Games of the North American Indians: Games of skill, Volume 2

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U of Nebraska Press, 1992 - Games - 846 pages
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Games figured prominently in the myths of North American Indian tribes, and also in their ceremonies for bringing rain and fertility and combating misfortune. In his classic study, originally published in 1907 as a report of the Bureau of American Ethnology, Stewart Culin divided the games played by Indian men and women into two general types.

Volume 1 of this Bison Books edition takes up games of chance, involving guessing and throwing dice. Culin was able to show that the games of North American tribes were remarkably similar in method and purpose. He found that games using dice of various materials?wood, cane, bone, animal teeth, fruit stones?existed among 130 tribes belonging to 30 linguistic groups. The games are described in detail in this volume, and so are the popular guessing games drawing on sticks and wooden disks and involving hidden objects.

Volume 2 is just as absorbing in its elaboration of skills like archery and games like snow-snake, in which darts or javelins were hurled over snow or ice. Played throughout the continent north of Mexico were the hoop and pole game and its miniature, solitaire form called ring and pin, here illustrated. With equal authority Culin discusses ball games: racket, shinny, football, and hot ball. He includes accounts of "minor amusements": shuttlecock, tipcat, quoits, popgun, bean shooter, and cat's cradle.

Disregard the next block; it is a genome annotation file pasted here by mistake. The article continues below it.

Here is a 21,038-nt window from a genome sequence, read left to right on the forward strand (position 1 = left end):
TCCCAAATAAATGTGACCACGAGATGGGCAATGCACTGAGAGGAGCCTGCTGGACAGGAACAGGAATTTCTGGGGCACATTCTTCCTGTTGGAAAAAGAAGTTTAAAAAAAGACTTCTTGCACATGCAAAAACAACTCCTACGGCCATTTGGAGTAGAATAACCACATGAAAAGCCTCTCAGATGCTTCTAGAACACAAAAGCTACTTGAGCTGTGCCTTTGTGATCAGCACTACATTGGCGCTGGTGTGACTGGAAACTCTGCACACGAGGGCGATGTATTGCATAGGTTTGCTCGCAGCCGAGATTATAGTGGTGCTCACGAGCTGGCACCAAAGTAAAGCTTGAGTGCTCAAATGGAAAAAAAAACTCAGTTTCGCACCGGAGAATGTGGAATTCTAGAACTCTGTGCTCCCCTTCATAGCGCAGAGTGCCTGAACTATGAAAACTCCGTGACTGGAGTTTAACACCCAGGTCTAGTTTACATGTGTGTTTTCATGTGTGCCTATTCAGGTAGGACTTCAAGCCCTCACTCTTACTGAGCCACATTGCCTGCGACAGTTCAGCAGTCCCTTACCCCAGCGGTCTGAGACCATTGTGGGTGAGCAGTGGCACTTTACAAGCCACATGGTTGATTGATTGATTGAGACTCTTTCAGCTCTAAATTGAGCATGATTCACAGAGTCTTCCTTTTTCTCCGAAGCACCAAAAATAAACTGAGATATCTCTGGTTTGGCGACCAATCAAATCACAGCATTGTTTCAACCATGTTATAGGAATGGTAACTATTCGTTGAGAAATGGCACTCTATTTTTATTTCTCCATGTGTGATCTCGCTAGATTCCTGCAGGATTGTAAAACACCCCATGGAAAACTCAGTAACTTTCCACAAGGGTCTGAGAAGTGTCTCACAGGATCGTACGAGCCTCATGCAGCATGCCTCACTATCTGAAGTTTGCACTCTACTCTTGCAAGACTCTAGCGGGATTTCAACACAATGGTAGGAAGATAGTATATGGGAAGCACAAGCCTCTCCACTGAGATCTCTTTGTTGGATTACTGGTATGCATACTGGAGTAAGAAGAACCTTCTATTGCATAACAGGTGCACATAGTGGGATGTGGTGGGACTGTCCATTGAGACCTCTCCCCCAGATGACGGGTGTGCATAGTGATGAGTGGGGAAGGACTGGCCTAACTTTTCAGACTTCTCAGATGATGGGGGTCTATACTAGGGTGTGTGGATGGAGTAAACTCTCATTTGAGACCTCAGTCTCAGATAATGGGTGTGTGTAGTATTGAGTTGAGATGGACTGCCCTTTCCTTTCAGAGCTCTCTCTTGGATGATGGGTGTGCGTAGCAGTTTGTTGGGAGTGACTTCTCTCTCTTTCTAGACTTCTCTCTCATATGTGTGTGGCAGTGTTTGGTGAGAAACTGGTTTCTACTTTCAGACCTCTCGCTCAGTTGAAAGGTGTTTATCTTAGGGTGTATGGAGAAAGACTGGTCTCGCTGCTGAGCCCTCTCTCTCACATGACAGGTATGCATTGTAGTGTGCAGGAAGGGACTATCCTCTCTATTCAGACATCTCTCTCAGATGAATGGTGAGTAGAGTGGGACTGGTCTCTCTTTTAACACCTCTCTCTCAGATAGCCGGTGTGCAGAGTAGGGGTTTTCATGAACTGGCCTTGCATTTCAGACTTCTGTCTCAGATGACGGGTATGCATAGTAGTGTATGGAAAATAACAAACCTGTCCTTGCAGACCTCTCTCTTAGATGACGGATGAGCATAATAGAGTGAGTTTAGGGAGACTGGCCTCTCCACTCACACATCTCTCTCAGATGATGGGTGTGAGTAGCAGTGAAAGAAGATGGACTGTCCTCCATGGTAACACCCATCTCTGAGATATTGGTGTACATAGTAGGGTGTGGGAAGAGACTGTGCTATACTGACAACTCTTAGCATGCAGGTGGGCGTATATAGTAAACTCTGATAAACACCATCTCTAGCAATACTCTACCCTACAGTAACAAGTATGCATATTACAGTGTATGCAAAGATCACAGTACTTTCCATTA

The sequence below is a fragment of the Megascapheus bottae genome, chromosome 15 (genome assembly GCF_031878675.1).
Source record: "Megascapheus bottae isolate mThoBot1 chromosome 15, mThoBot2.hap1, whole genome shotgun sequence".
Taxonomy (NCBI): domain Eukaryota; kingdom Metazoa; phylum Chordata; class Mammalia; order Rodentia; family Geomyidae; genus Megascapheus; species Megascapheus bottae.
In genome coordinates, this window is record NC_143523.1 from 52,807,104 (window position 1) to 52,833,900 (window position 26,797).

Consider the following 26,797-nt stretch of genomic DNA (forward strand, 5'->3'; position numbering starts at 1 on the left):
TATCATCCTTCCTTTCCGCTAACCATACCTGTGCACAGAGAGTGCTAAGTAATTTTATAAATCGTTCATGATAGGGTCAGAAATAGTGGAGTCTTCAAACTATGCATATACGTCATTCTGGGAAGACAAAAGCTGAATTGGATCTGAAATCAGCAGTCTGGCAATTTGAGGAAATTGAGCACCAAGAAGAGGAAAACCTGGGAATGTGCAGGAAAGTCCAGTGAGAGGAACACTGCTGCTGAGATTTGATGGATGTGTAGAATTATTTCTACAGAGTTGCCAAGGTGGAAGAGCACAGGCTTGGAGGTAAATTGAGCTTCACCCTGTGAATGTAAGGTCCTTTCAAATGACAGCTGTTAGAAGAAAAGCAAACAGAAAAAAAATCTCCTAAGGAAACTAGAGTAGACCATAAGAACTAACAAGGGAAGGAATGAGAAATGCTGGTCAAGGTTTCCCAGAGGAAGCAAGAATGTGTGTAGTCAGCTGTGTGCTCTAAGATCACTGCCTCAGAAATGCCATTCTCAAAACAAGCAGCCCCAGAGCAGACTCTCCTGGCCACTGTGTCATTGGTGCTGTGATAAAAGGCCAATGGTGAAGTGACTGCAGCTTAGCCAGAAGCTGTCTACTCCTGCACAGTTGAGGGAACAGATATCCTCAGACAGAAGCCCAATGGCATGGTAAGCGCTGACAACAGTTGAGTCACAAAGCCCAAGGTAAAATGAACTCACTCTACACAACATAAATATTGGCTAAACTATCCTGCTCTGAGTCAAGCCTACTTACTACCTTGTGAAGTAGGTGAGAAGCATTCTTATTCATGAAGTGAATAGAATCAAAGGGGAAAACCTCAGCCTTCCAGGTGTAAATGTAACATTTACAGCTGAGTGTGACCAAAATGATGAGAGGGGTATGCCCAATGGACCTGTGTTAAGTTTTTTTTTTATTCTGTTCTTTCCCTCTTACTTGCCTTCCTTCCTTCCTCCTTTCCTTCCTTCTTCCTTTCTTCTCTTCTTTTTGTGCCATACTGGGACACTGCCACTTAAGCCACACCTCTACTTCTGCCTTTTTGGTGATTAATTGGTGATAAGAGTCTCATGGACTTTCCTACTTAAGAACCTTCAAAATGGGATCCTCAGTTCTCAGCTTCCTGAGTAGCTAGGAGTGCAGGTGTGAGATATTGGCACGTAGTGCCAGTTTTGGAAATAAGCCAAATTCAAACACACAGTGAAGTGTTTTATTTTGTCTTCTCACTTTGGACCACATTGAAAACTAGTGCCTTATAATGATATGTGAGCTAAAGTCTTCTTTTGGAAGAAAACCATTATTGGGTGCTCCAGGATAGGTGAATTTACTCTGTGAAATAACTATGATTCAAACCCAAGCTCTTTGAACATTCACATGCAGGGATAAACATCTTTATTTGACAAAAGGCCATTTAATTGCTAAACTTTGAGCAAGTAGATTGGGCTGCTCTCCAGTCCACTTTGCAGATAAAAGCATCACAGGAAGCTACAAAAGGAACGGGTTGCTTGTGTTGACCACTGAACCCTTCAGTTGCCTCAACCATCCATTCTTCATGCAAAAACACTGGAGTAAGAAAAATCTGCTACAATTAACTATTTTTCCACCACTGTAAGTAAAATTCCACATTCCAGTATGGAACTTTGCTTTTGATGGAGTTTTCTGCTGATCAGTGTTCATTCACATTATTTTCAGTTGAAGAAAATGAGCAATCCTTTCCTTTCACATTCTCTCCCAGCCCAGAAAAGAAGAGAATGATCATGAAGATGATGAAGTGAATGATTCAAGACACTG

Originally published in 1907, Stewart Culin's comprehensive work reveals a side of American Indian culture still only rarely shown. An experienced observer, Culin was curator of ethnology at the Brooklyn Institute of Arts and Sciences and the author of books about games in other cultures.

 

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Contents

ILLUSTRATIONS Volume
vii
Gaming arrows Kiowa Oklahoma 38S X Hidatsa playing hoop and pole North Dakota 511
ix
Cnoctaw ballplay dance Indian Territory
xvii
Choetaw ball play ball up Indian Territory 601
380
Games of dexterity
383
Arrow target Grosventres Montana
384
Arrow target Naraho Arizona 38i
391
Toy IKV and arrow Oglala Dakota South Dakota
392
Snowsnake Chippewa Minnesota
403
Snowdart Cree Assiniboia
404
Menominee holding snowsnake Wisconsin
405
Snowdarts Passamaquoddy Maine
406
Snowsnakes Penobscot Maine
407
Snowsnakes Sauk and Foxes Iowa 40
408
Game dart Takulli British Columbia
409
Minor amusements
715

Game of the arrow Mandan North Dakota
394
Method of holding arrows in playing showiiiltowe Zuni New Mexico
397
Lapochiwe Zuni New Mexico
398
Target and bow and arrows MM New Mexico
400
Snowsnake Chippewa Minnesota 102
401
Snowsnakes Chippewa Minnesota
402
Unclassified games
781
Games derived from Europeans
789
Running races
803
Summary of conclusions
809
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About the author (1992)

Dennis Tedlock, in an eloquent introduction, discusses his own experience of Indian games, showing that those described by Culin are still played today. A professor of English at State University of New York at Buffalo, Tedlock is the translator of Finding the Center: Narrative Poetry of the Zuni Indians, also a Bison Book.

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